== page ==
Whether it’s Solo Queue or Fantasy LCS, being on a losing streak is something no one wants to experience. It feels like no matter how much time you spend creating your game plan and strategizing, you still somehow manage to lose. I consider myself a losing streak master, which is probably the only time I’ll be a master in something League of Legends related. Last season I managed to lose fourteen or so ranked games in a row and somehow didn’t get demoted.
This time around, I decided to have a go at Fantasy LCS and test my expert LCS knowledge. Interestingly enough, I have a 1-7 record as of week 8. Still more wins than Delta Fox, but only because my opponent decided to play a substitute jungler and obtained no points for it. A victory is a victory nonetheless, but it’s kind of like when you only win because the enemy player disconnected. As the final week of LCS approaches, I’ve set out to write a guide on everything I did during this season of Fantasy. I don’t strictly recommend following it, but some of the tips I give might prove useful for next time.
Step 1: Picking your players
I can’t stress enough how important the first draft of Fantasy LCS is. If you don’t get an initial selection of good players, you might not get the chance to do so ever again. The likes of Bjergsen, Doublelift and Jensen are always excellent choices no matter how you put it. However, the Fantasy LCS uses a point system that evaluates an individual’s performance based on their KDA and CS, meaning that the players you pick don’t necessarily have to win their matches, they only have to do well in some of them. Once the potential MVP candidates are all taken, look for players that are likely to carry and rack up that KDA even if their team isn’t great. For example, Phoenix 1’s Arrow had some monster performances throughout the split, yet his team sits at tenth place.
In addition to that, with certain rule sets, european players are extremely valuable, even if they got smashed by NA at Rift Rivals. The format of the EU LCS makes it so teams typically only play one series a week. The effect this has on Fantasy is that players who just play one Best of 3 get double the amount of points. Building a solid roster around multiple EU players from different teams and rotating them from week to week allows you to capitalize on this. Most of the time, european players will only need to perform well in one out of three possible games instead of two out of six possible games. Probability would indicate the chances are the same, but I digress.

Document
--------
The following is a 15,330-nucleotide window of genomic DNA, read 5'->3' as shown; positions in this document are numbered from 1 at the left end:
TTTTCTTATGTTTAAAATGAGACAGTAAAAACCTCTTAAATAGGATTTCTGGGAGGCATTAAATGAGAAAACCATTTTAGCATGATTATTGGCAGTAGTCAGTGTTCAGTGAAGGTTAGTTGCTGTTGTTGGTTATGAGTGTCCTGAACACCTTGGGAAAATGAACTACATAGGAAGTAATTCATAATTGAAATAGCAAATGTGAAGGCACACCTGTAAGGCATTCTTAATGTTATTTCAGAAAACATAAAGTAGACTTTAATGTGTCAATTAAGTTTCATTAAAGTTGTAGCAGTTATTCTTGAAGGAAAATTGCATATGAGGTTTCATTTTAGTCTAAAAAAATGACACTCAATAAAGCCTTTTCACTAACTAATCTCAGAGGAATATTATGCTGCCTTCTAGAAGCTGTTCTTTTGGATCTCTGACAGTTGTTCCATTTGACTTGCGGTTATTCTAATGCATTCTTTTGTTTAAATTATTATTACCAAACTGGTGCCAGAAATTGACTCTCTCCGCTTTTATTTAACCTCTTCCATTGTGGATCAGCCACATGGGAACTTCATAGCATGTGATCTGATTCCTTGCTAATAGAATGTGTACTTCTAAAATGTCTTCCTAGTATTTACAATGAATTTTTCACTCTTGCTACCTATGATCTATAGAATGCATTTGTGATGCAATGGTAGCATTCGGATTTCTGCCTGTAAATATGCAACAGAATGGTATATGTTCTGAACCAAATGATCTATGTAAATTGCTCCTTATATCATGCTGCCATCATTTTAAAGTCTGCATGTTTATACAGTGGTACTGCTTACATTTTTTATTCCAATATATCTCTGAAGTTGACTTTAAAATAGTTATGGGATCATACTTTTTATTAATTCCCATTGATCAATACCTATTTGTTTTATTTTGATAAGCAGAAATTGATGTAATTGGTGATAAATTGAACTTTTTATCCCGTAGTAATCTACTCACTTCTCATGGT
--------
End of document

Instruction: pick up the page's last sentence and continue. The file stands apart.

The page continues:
Last and definitely least important, you have to select a team. More variables intervene when defining how many points a team gets. The amount of turrets they destroy, their neutral objective control (AKA how many dragons/barons they take), if they get First Blood, and how quickly they win the game all affect their final score. Analysing a specific team’s playstyle can help you decide which team to choose. If they constantly skirmish and don’t tend to take objectives, they probably won’t get many points. If you’re not to sure on which team to pick, simply look at the standings and grab the team closest to the top.
Step 2: Trading, roster swaps and schedule
Once you have your dream team ready, it’s time to see how you match up against other Fantasy LCSers. Ideally the people you are playing against are your friends or, if you don’t have any, randoms you found on a LFG thread. Being able to communicate with the rest of the participants of your Fantasy league is crucial because it facilitates trading players and roster swaps. Helping out your fellow league members when you’re not facing them is a perfect way to have a more versatile roster.
However, when do you know if you should drop a player? First thing to take into consideration is the players’ consistency. How did they play the previous weeks? What were their stats? Furthermore, you have to analyze their strength of schedule. If your players have very tough matches in the coming week, you should consider benching them. Nevertheless, if they’re going up against a tenth place team you should keep them in. Learning to play for the week and adjusting accordingly is key to winning. But don’t attempt to make too many changes at once. Find solid players you can rely on and swap out the not so reliable.
Step 3: ????
Here’s where Fantasy LCS gets interesting. No matter how much studying, planning, trading and scheming you do before the games start, you have to expect the unexpected. Maybe the ADC on that Challenger level team completely demolishes the first place team in the league. Or perhaps that player you decided to start had attitude issues and sat out the weekend on the bench. Getting creative and having a keen eye for potential upsets is a great way to make the most points if you don’t have those top tier players. Moreover, accepting that some defeats are unavoidable will save you a lot of stress.
Step 4: Profit
And no, I’m not talking about Ninjas in Pyjamas’ top laner, Profit. The most important thing to do when playing Fantasy LCS is to have fun. There is literally no reward of any sort, that I know of, that you get if you win your Fantasy league. Only bragging rights and, well, satisfaction. Even if the system is completely abusable depending on how the league manager sets it up and participants can hoard top players to have insanely stacked rosters that utterly smash you every week, it’s a pretty enjoyable experience. Especially if you got at it with a couple of friends. In the end, Fantasy LCS is not always about winning, it’s about living the dream and creating your all star team (given that the players that you want are available).